Applying Formula 1 thinking to optimise operations in the air transport industry

An interview with Jim Newton, Global Market Development Director, McLaren Applied Technologies, and Martin Bowman, Director, Aviation Technology, Deloitte. By Ryan Ghee


Jim Newton, Global Market Development Director, McLaren Applied Technologies; Airport Business’ Ryan Ghee; and Martin Bowman, Director, Aviation Technology, Deloitte.

What can the air transport industry learn from Formula 1? Well, the simple answer is: far more than you might ever have imagined. A year on from the announcement of a collaboration between McLaren Applied Technologies and Deloitte, who have teamed up to build data-driven business products for a variety of industries, Airport Business paid a visit to the McLaren Technology Centre in Woking, UK to find out how this unique relationship can benefit airports, airlines and their partners.

McLaren, which is best known for its Formula 1 and automotive businesses, is keen to share its expertise in engineering, design, sensors, simulations, data and analytics to help organisations in other verticals realise efficiencies and enhance operational performance.

“We’re particularly focusing on where there’s a dynamic environment, a constantly changing picture and where there are people within businesses that have to tackle the task of understanding that picture, see the way forward, and make the right operational decisions,” explained Jim Newton, Global Market Development Director, McLaren Applied Technologies. “This is all about helping people make better decisions more often and using technology to support that decision-making process.”

Martin Bowman, Director, Aviation Technology, Deloitte, added: “We felt there must be potential for this within aviation. Aviation is a very dynamic industry, but it’s not always the most joined-up. Organisations tend to exist in data siloes, when actually there is a lot of potential if this can feed into a central hub and provide a bigger picture. The ability to use these technologies to run millions of simulations, often in real time, in order to take a data-driven approach to making decisions will allow a step-change in thinking.”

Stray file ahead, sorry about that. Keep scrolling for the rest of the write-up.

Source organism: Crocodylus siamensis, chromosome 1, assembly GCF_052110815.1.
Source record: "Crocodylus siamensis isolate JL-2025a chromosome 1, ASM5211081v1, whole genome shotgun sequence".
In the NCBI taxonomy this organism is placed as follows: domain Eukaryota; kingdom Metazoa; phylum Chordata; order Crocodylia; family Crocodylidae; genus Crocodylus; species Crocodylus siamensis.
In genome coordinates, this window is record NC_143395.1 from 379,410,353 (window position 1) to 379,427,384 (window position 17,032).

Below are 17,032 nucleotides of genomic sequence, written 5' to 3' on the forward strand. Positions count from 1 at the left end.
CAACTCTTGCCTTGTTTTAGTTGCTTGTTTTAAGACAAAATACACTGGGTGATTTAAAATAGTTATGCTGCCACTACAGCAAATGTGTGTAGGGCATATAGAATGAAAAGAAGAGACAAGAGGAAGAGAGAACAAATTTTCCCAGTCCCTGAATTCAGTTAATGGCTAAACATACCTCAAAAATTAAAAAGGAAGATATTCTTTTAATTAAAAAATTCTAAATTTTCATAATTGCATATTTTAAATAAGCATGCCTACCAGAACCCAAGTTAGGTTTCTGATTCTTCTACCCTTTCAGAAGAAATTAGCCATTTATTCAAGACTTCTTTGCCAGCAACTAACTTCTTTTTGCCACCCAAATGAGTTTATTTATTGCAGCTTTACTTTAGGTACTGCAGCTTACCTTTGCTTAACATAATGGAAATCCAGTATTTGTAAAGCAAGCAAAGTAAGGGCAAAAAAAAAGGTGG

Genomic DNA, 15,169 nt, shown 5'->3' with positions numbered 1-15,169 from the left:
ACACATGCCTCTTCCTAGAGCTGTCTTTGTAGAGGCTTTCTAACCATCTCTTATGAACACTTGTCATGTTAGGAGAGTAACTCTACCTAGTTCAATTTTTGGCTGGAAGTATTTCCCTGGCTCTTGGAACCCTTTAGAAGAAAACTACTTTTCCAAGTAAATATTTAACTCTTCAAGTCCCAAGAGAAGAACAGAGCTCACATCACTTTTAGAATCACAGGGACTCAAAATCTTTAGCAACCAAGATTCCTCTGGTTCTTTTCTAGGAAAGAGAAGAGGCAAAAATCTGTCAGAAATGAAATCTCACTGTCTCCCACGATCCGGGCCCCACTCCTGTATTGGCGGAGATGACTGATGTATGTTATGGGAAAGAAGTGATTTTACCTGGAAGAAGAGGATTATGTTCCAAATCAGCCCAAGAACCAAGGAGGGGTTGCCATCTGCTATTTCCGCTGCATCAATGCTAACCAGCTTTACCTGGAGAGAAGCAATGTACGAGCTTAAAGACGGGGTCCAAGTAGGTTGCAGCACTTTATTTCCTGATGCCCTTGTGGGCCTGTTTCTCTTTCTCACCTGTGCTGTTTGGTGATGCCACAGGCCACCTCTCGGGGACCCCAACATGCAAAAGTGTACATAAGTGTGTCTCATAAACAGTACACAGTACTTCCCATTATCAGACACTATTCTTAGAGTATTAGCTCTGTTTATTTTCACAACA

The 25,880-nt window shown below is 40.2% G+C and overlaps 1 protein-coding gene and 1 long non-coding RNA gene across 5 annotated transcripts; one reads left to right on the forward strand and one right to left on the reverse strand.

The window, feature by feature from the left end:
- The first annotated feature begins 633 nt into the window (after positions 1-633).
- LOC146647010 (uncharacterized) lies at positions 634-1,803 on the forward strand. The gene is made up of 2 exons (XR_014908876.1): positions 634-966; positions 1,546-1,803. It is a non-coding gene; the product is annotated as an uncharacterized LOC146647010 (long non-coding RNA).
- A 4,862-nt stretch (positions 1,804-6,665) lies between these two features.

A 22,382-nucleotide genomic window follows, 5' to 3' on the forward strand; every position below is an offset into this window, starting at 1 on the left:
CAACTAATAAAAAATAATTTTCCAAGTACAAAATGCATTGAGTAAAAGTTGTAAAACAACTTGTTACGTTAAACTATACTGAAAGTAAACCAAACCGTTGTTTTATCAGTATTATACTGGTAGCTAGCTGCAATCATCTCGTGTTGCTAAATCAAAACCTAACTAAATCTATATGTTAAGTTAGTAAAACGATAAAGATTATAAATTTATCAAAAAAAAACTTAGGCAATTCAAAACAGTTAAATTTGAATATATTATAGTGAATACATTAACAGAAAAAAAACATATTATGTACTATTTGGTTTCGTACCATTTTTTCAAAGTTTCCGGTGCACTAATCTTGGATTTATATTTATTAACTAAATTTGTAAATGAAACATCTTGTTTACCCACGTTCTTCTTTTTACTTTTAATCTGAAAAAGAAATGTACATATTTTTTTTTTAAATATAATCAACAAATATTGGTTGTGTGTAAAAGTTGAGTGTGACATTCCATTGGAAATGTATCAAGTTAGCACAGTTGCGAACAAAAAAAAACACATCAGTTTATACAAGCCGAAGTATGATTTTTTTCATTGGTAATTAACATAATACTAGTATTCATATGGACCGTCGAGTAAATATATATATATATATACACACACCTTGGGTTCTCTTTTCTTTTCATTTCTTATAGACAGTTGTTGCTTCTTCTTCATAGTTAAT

To date, McLaren Applied Technologies and Deloitte have created three proof of concepts for products, two of which are for stakeholders in the air transport sector. The collaboration has grabbed attention partly because of the intriguing parallels between F1 and aviation. “You have to manage and navigate your way through a Formula 1 race, just as you have to manage and navigate your way through the day at an airport to reach the best possible outcome. Each industry is highly regulated, the rules change on a continual basis and they’re both safety critical,” said Newton.

The benefits of a closed loop system

Newton explained that the McLaren Formula 1 team reaps the benefits of a “closed loop system” in which the window between races – which can be as little as one week – is used to analyse the latest performance using data tools, identify what could have been done better, and rapidly implement upgrades.

“It’s fair to say in aviation there isn’t a closed loop system,” Bowman explained. “There isn’t a formal review process where we analyse what happened, and whether any different decisions would have driven a better outcome. Therefore, we don’t feed that back into the process so that when the event happens again in future, we are delivering with the best possible outcome in mind.”

Both Newton and Bowman suggested that in order for the air transport industry to achieve meaningful change, a shift in mindset is necessary. One area that this applies to is how to make use of the vast amount of data available. “People talk a lot about big data; we prefer small, important data, and the right data,” Newton stated.

In order to realise the potential offered by engineering, sensors, simulations, data and analytics, greater collaboration between air transport industry stakeholders is essential, Newton added. “There’s only so far this industry, or any other industry, can go by optimising things on individual bases. The next big step in performance is probably available where those previously separate worlds start working together, sharing performance data and ways of working in a much more open and collaborative manner. That should be good for everyone, right through to the passenger.”

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